There was plenty of entertainment for the rest of the night as people gradually fell asleep on the beach and people piled cans of rink and food on top of them. There were also some bizarre characters, like a huge Swedish Man that insisted we all come to his hotel for a swim. We also bumped into one of Ste’s friends from home; Sarah Devine and she told us to get in contact and she would show us around the island. We danced and danced (must have been the super sonic red bul that they put in all the buckets) and headed back as the sun began to rise.
Why You Should Never Fall Asleep

Why You Should Never Fall Asleep

Well this is a Keeper

Well this is a Keeper

Heading Home at Sunrise

Heading Home at Sunrise

Posted by CarlaTracy 02:18 Archived in Thailand Tagged thailand party drinking full_moon celebration buckets koh_pangan Comments (0)

Avoiding the Scam Bus - Poipet Border Crossing

sunny 30 °C

The Bangkok to Cambodia border crossing at Poipet it notoriously bad for scams, a quick read of the internet and you will realise that even the officials are in on the game of petty extortion. There is then the issue of the ‘scam bus’ from Bangkok to Siem Reap taking you to places you don’t even want to go. I think by this time that even the most hardened travelers would be searching on skyscanner for an easier alternative.

3rd Class Train Bangkok to Aranyaprathet

3rd Class Train Bangkok to Aranyaprathet

Well the best way to avoid the scam bus we thought, was to go it alone. We took the 3rd class train from Hua Lumphong Station to Aranayaprathet which took approxiamately 6 hours. If we had taken the bus it would have dramatically cut the travel time to 2 hours to the border, but it was nice to leave Thailand alongside the locals who were munching on coconut rice stuffed into bamboo sticks. As usual, travelling 3rd class was a dusty affair, but the train (going at snails pace) made its way through some spectacular scenery. The door was even open at the back of the carriage, which provided a great experience for those daring enough to stand out the back.

Last Stop on the Train Line in Thailand - Aranyaprathet

Last Stop on the Train Line in Thailand - Aranyaprathet

Scam Tuk Tuks Waiting at Aranyaprathet Station

Scam Tuk Tuks Waiting at Aranyaprathet Station

As always, finding a forwarding method of transport from the train station was easy. The difficult part was getting that transport to take you directly to the border, but we were prepared. Without the knowledge it would be very easy to fall into the scam traps. So when our tuk tuk driver veered off down some side street and told us this was were we got our visa, we were quick to stand our ground “No, we want to go to the border” we politely insisted. He apologized, but that didn’t stop him attempting it a second time, with the border in sight this time. “We want 20 dollar visa” We insisted once again to a man who was beckoning us over to his official looking table “No 20 dollar visa” he said “Yes there is” and we walked onwards.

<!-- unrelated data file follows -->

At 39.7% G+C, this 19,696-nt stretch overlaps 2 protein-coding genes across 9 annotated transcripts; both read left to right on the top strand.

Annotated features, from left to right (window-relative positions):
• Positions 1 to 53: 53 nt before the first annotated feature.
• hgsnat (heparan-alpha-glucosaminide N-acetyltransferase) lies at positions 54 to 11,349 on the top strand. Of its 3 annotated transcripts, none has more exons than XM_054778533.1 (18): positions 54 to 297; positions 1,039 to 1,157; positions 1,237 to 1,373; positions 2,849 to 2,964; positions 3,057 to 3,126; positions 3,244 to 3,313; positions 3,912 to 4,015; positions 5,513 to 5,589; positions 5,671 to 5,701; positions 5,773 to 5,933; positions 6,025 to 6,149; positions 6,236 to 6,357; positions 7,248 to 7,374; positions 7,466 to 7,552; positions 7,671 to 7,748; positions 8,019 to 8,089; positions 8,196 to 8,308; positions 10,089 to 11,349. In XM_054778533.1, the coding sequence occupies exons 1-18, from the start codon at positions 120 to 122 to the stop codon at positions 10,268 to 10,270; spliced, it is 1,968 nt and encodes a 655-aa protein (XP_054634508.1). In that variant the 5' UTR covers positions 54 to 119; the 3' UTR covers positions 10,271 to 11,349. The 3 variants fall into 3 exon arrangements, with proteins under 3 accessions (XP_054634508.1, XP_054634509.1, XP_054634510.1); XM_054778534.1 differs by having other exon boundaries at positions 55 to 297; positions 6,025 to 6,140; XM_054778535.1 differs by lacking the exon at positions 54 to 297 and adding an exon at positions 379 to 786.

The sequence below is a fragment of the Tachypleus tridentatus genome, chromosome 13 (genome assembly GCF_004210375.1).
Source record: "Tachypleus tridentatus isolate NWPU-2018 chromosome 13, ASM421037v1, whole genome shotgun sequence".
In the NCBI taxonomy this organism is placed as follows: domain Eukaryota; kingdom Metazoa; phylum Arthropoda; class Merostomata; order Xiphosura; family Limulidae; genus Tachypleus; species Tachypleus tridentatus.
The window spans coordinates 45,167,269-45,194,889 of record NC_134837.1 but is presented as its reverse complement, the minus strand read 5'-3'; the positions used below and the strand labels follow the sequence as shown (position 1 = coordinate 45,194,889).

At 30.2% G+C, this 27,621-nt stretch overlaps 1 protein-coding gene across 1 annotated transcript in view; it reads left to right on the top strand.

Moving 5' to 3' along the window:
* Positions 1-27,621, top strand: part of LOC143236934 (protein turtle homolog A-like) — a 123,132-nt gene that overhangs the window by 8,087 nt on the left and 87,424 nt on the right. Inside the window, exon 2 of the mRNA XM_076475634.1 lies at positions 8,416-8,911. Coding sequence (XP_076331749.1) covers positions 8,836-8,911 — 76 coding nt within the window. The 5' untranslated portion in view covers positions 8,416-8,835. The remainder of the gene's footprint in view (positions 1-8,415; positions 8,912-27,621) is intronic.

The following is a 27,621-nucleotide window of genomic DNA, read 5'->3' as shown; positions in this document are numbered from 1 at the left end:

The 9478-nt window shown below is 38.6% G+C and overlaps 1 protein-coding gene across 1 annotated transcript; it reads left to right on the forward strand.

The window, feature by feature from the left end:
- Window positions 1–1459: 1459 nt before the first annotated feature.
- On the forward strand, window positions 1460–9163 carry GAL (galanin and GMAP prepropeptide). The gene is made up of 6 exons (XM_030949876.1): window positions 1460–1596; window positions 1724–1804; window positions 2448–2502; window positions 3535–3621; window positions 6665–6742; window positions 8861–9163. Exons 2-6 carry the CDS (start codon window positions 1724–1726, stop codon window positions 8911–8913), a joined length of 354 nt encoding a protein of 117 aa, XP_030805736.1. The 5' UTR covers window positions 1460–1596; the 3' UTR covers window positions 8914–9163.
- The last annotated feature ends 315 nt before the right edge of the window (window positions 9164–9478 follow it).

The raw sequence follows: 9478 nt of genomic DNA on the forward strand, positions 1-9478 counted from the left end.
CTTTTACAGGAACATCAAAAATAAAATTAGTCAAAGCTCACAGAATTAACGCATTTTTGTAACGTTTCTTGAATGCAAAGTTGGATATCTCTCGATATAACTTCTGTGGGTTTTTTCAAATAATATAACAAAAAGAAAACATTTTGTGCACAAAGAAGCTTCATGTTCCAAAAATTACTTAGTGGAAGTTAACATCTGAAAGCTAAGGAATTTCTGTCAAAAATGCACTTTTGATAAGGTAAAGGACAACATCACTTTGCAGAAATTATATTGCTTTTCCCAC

The Border is in Sight, but the Worst is Not Over

The Border is in Sight, but the Worst is Not Over

There isn’t really much signage so we followed the endless flow of wooden carts pulled by people, HUGE trucks and cars. We plodded on, being beckoned at every stage to come and get our visa. We continued to ignore until we reached the departures, here we were stamped out of Thailand. Now in no mans land we prayed for everything to go smoothly . We were ushered over to fill in a medical form, at first we were trying to refuse thinking it may be another scam but we weren’t handing over any dollars so all was well. The helpful Cambodian man then pointed us to a large official looking building. I scanned around to make sure that this was the definite end of the road. He could see we were having our doubts so he led us over and there it was ‘tourist visa 20$’ above the counter.

The final hurdle was the “You pay express fee 400 Baht,” and yes this was in the official building. Being well read on the subject, we knew there was no such thing as an ‘express fee’ and just denied having any baht. Admittedly we were given a funny look, but I just smiled and handed over our passport pretending to be oblivious. Our bums had barely touched the seat when we were called back over and given our visas. Of course, he ‘forgot’ the 10 dollar change, but gave it back when I gave him a look. We marched towards the border and were granted entry.

On the other side there was a free bus waiting and we were practically pushed inside by some happy smiley fellow. We were aware of the ‘free’ bus and yes it is free, but it will only take tourists to the ‘Tourist bus stop’ which the more expensive bus stop. But this is part of the journey we had to accept as there was no way we were getting to the local bus stop. Everyone is in on it in Poipet and there was no way we were getting a ride to the other bus station however hard we tried. We accepted the 9$ bus to Siem Riep just to get out of that place.
On the bus we began to hear all the border stories. The couple behind us had come on the scam bus and were being overcharged for their visas to the point where they called the police! Everyone had a different border experience, but I could now see why it had such a bad rep. I gazed out of the window at the dusty landscape that was flat as a pancake. It was so even and vast; I could almost see the curvature of the earth! Tiny farms and mountains of hay whipped by, as we made our way along the newly sealed roads. We stopped once for people to have a wee at the side of the road and a second time at a little café. Really cute little girls were asking for a penny for a bracelet and it was hard to resist giving them some money. It was another couple of hours to Phnom Penh and I nodded off.